- Accidental death? It’s not unusual for the defense narrative to evolve. The Casey Anthony and Jodi Arias trials are classic examples of a flip-flopping defense. A flip-flopping defense isn’t good, but that doesn’t mean it can’t or won’t create reasonable doubt. Strangely though, the same standard [or lack of] doesn’t apply to the prosecution side of things. Any flip-flopping from a prosecutor makes his case seem frivolous and unfairly targeted – and thus unfair.
- Defense assets. What are the main assets, the best cards the Watts defense have to play [or to hold]? In the same way that the survivor knows best what the true family and relationship dynamics are, he’s also in the best position to reveal the stuff that makes him look good. We saw the relationship dynamic memorably contested in the OJ Simpson case, but it’s pretty standard in criminal cases. The defendant is going to field his best case why he’s a nice guy and a loving family, and why Shan’ann’s not. Soon the court will be left wondering – wow, if this family was so happy, how’d everyone end up dead? The Henri van Breda case is another classic example of the survivor speaking on everyone’s behalf, telling the court what a normal, loving family they all were [including the triple axe murdering accused of course]. Another big asset in Chris Watt’s pocket is his inside knowledge of the house and the work site. He knows family dynamic, he knows the crime scenes, he knows the home, he knows what evidence could incriminate but the prosecutors don’t. They have to play catch up.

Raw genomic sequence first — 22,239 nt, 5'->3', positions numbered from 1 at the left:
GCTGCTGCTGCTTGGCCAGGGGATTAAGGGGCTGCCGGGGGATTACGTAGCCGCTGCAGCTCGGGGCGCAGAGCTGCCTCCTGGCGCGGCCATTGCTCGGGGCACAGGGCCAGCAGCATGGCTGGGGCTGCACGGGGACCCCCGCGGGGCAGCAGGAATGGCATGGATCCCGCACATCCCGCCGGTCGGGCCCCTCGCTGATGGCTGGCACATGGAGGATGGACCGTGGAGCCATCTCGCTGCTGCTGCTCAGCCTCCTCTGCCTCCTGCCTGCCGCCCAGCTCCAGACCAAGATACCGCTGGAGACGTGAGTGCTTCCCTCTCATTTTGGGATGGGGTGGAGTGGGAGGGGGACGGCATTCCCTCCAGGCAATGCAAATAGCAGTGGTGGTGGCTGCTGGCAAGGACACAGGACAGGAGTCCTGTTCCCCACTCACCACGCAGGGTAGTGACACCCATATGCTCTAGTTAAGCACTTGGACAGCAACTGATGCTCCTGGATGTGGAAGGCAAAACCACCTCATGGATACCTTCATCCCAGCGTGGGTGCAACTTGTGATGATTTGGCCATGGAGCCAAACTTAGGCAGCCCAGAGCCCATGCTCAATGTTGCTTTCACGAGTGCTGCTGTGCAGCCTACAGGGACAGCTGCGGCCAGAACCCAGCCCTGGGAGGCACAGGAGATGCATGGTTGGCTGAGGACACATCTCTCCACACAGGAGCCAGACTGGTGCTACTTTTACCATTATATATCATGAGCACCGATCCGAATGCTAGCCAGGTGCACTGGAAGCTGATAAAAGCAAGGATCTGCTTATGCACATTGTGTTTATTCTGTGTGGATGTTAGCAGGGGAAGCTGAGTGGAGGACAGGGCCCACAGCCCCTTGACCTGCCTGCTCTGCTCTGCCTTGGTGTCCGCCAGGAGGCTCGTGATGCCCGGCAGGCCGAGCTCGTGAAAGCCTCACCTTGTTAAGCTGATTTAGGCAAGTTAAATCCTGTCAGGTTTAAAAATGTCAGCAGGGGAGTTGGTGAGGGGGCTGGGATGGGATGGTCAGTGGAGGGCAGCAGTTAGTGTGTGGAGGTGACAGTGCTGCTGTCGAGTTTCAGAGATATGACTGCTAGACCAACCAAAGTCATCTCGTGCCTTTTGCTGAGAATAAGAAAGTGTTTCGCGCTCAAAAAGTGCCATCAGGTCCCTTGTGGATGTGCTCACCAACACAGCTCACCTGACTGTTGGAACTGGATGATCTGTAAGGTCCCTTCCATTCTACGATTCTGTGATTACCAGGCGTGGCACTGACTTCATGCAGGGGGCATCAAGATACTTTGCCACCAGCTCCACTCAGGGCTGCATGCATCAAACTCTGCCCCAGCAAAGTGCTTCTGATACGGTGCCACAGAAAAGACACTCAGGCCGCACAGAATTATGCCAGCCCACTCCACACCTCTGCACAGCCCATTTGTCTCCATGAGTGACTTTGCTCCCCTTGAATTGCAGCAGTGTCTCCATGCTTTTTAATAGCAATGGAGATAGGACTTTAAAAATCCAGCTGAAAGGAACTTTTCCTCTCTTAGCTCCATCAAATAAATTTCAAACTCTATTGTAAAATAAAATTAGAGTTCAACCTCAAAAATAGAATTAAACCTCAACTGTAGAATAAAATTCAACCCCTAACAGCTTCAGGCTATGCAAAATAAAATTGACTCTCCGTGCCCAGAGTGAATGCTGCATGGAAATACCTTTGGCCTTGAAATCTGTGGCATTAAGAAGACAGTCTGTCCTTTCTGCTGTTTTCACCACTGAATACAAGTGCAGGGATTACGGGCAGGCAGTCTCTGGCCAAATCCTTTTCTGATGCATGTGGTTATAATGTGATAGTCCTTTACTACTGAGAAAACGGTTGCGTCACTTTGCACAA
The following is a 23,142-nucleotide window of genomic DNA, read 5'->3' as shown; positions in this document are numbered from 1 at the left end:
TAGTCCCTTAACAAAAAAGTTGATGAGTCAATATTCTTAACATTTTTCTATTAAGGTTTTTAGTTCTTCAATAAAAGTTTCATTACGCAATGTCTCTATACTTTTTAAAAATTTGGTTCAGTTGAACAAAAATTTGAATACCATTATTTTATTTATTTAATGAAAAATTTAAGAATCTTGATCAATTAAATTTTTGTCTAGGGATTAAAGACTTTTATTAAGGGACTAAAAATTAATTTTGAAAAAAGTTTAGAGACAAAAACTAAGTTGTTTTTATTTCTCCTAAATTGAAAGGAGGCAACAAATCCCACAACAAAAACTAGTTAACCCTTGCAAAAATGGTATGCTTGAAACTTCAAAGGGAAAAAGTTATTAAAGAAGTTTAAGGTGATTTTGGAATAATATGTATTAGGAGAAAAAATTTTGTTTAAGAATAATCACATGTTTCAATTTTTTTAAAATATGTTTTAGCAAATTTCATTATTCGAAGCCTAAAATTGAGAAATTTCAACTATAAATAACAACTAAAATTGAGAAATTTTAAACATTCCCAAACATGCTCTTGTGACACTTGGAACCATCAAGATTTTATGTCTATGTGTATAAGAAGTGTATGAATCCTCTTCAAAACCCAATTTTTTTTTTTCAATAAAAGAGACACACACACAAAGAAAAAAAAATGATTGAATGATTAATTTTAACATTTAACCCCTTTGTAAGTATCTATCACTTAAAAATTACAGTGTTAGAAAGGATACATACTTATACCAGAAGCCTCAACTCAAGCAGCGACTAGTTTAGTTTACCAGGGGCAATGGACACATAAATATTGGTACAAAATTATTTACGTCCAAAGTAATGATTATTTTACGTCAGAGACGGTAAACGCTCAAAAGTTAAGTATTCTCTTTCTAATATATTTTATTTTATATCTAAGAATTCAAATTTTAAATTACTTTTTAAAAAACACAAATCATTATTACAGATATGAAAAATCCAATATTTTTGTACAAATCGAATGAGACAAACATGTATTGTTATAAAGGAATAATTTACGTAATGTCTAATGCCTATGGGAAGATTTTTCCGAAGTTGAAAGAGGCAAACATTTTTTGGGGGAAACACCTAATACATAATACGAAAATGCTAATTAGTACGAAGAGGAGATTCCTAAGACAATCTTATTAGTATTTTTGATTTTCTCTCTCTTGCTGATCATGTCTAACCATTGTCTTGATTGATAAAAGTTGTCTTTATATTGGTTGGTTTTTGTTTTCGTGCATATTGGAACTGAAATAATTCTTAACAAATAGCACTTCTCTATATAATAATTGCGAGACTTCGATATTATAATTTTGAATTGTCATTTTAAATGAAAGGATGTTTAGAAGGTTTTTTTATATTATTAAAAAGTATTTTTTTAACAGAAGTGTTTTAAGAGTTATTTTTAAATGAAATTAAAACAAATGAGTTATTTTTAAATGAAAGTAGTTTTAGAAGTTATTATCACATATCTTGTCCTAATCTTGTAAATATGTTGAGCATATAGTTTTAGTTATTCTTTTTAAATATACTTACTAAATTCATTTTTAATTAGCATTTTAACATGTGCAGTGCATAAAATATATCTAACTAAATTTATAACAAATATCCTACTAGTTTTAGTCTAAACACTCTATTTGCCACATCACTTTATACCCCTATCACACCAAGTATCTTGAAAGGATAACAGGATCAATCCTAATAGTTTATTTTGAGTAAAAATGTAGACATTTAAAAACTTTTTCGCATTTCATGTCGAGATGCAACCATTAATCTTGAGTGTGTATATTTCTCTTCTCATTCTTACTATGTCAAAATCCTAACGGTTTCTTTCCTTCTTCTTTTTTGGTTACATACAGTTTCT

- The biggest hurdle. At this stage it may be too early to say. One could argue that the video surveillance footage showing him leaving, and no one else, is irrefutable. We’ve seen similar footage in, for example, the Zahau case. In the Jodi Arias case a camera’s metadata was incredibly damning, but incredibly, still not sufficient on its own to condemn Jodi. The confession may also be a huge hurdle, but as we saw in the Amanda Knox case, if it can be shown to have been made under any kind of duress, or violating any protocols, it can be thrown out. The same applies to the interview given by Watts himself on the morning of August 14. This statement could be argued prejudiced Watts his right to a fair trial, irrespective of whether he consented to do the interview voluntarily. All of Chris Watts’ lies, like Casey Anthony’s, don’t necessarily amount to a strong case for the prosecution. The defense could conceivably shrug it off and say, he was dishonest, it was foolish, it was self-preservation, he was emotionally compromised.